The Assyrian Student Association of Arizona

v i s u a l i z i n g   i m m i g r a n t   P h o e n i x

Crystal Cespedes

April 2017

Standing in front of a workout room wearing all black, Susanna Shamoon smiles ear to ear as she makes eye contact with me. I see her instructing two groups of young people on how to line dance in the workout room located in Sun Devil Fitness Center at Arizona State University-West Campus. I am here to find out about the Assyrian Student Association of Arizona and who Assyrians are as an ethnic community in Arizona. Susanna is a first-generation Assyrian born in the United States. Susanna’s parent are Assyrian refugees originally from Iraq who met in the United States. Susanna is a senior majoring in Speech and Hearing Sciences at Arizona State University. She is also the Vice President of the Assyrian Student Association of Arizona. Susanna works at Computing Commons under the University Technology Office for Arizona State University. Like the general public I had no idea what ASA of Arizona is and who the Assyrians are, so I asked her for an interview.


The Assyrian Student Association of Arizona was founded in July 2013. There are 55 active members in the ASA of Arizona, a non-profit organization targeting students and youths. Members are usually first generation Assyrians born in the United States between the ages of 16 and 30 years old. It has university and college branches. One of the goals of the ASA of Arizona is to preserve the Assyrian culture within the community. Through monthly meetings and community education ASA of Arizona also promotes higher education among the students in the Assyrian community. Its purpose is to unite the Assyrian community through culture and education, as well as to preserve and raise awareness about Assyrian history and heritage. Through workshops for Assyrian language, dance, and cultural classes as well as instruction for FAFSA and college applications, the ASA of Arizona is demonstrating what the Assyrian Youth can do for the Assyrian population of Arizona.

Assyrians are frequently mistaken for Syrians, however this is not the case. Assyrians do not have a homeland in a specific country. Assyria was an ancient empire located in what is now Turkey, Iran, Iraq, and Syria, which made up Northern Mesopotamia. Thus Assyrians are a Semitic peoples indigenous to Mesopotamia, but they are ethnically distinct from Arabs and Jews, who are also Semites. Assyrians speak their own language, Assyrian Neo-Aramaic or Syriac, which is a more simplified and modern version of Aramaic. After the collapse of their empire, Assyrians formally accepted Christianity during the third century, and became a persecuted religious and ethnic minority in the region, which got divided into today’s modern nations around WWII. You can read more about Assyrians here: Assyrian International News Agency, and Assyrian Roots.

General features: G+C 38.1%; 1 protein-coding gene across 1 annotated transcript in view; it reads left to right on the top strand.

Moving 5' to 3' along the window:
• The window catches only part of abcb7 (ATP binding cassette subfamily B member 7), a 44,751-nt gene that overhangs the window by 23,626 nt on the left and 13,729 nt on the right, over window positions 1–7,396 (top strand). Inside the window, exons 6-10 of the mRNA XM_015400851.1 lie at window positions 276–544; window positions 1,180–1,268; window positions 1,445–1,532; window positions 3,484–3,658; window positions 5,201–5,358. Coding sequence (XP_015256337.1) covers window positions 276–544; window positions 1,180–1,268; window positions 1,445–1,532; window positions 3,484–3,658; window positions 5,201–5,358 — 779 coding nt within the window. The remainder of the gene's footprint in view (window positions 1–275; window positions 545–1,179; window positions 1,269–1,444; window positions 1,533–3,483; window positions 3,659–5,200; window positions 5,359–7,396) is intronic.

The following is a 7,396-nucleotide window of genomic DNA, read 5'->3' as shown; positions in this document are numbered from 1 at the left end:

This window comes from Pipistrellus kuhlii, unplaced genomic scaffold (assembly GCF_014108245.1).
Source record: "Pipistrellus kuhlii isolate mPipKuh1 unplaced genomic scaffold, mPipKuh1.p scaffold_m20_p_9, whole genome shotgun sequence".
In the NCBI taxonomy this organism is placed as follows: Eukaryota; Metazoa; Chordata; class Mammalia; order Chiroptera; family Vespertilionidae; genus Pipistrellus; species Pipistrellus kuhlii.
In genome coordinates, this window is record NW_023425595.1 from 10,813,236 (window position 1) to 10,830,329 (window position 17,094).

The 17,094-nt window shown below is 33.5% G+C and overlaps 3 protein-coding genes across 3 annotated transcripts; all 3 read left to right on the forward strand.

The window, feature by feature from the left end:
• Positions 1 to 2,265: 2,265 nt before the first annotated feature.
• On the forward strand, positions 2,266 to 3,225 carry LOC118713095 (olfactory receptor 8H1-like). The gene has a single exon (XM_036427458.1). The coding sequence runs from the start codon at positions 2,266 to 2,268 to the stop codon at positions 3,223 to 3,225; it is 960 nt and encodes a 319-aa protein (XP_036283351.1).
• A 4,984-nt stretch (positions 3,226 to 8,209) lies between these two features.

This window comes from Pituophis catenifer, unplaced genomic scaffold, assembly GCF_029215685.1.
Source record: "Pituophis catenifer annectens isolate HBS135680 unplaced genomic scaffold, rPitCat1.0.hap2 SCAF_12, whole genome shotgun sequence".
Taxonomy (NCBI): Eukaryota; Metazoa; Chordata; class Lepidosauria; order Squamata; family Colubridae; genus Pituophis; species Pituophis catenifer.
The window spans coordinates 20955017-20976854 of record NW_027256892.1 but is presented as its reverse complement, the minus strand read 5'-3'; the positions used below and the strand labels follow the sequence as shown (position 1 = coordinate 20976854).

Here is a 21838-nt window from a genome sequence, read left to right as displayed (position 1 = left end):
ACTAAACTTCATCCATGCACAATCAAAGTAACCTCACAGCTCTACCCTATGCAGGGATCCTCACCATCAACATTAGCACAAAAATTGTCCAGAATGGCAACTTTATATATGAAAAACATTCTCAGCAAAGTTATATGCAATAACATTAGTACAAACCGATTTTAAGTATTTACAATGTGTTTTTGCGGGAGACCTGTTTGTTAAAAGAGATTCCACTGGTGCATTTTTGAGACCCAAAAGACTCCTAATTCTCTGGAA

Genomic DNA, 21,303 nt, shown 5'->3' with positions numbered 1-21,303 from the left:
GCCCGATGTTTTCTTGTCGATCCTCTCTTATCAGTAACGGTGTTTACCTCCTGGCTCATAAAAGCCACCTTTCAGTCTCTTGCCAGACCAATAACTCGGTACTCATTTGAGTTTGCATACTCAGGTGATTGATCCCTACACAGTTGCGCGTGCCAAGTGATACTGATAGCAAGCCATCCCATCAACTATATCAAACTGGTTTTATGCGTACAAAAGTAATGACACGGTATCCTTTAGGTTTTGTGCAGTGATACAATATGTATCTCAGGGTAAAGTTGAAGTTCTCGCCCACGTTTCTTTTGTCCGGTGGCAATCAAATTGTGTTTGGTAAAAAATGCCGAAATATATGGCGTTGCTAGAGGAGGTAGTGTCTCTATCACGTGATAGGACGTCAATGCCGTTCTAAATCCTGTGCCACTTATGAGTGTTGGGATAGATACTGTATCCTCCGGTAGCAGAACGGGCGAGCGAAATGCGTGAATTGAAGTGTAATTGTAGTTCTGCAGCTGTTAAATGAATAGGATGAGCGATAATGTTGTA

Susanna’s father William Shamoon was born in Baghdad, Iraq and fled when he was 16 years old. Susanna’s mother Nadia Shamoon, whose maiden name is Lazar, was born in Mosul, Iraq and fled when she was 12 years old. Susanna’s father fled to Greece from Iraq and her mother briefly went to Lebanon before finally being relocated to the United States as refugees. Under Saddam Hussein and before the War on Iraq, Christian minorities had been fairly safe. They numbered 800,000 and the only prohibition was that Christians could not build any new churches. After the United States overthrew the Iraq government in 2003, Iraq's minority Christian community of Assyrians and Chaldeans fell victim to ongoing violence. Although the new Iraqi constitution guarantees religious freedom, the ancient Christian community faced relentless attacks by extremists, and many Assyrians began to emigrate, becoming a large diaspora in several US cities, including Phoenix. Now only about half of the population remains in Iraq due to persecution and war.

Susanna is passionate about teaching Assyrian dance. She notes that folk dances are a hallmark of a people’s culture. Most have an unknown choreographer and are widely performed by members of that culture. Assyrian folk dances are performed at ceremonial, ritual or other occasions and are classified in two categories: the Mishtoota (social party) and the Khloola (wedding party). Assyrian dances are passed on by imitation and are learned at a young age by encouraging children to participate when folk dances are performed.

The first dance Susanna taught at the workshop was the “Sheikhani,” which Assyrian soldiers would dance to warm up before going into battle. The second dance was called "Sheikhani Yaqoora" (Yaqoora means heavy), although Susanna explained that “Bagiye" is its more common name, adopted from the song that is played for this dance. The third dance called "Hareh Gooleh" was for more advanced dancers. The last dance Susanna taught is called "Tanzara," which has three or four versions. The version practiced at the workshop is called Tanzara 2b. These folk dances reflect the long history of tradition of the Assyrian people.

By teaching the dances to new generations here in the diaspora, and through organizations like the Assyrian Student Association of Arizona, Assyrians in Phoenix like Susanna pass on their ancient culture and integrate it into the ever-growing complexity of American culture.